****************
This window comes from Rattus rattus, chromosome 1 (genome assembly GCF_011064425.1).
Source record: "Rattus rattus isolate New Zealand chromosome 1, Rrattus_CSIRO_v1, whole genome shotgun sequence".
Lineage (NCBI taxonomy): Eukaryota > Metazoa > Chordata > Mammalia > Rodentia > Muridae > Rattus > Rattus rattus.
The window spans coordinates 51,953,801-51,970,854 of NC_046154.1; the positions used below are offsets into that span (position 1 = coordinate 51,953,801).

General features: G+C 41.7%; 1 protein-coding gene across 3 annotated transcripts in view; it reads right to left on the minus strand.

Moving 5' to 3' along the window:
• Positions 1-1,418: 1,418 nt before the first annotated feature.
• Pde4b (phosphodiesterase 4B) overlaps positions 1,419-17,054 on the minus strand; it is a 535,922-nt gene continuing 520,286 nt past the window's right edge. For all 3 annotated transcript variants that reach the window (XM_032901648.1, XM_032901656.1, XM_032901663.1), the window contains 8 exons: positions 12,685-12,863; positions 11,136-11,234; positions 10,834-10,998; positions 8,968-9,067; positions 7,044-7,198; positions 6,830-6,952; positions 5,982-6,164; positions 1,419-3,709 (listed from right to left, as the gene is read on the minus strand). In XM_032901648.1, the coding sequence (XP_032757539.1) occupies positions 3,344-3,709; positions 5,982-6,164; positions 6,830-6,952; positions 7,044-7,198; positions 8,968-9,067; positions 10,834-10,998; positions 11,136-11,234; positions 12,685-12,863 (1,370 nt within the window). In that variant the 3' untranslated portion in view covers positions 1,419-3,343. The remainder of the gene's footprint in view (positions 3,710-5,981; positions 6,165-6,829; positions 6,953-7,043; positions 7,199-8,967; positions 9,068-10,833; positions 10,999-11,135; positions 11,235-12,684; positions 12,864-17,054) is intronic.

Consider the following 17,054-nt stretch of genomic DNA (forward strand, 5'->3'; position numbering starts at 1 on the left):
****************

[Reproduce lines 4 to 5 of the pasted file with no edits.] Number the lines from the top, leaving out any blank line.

The window spans coordinates 51,953,801-51,970,854 of NC_046154.1; the positions used below are offsets into that span (position 1 = coordinate 51,953,801).

General features: G+C 41.7%; 1 protein-coding gene across 3 annotated transcripts in view; it reads right to left on the minus strand.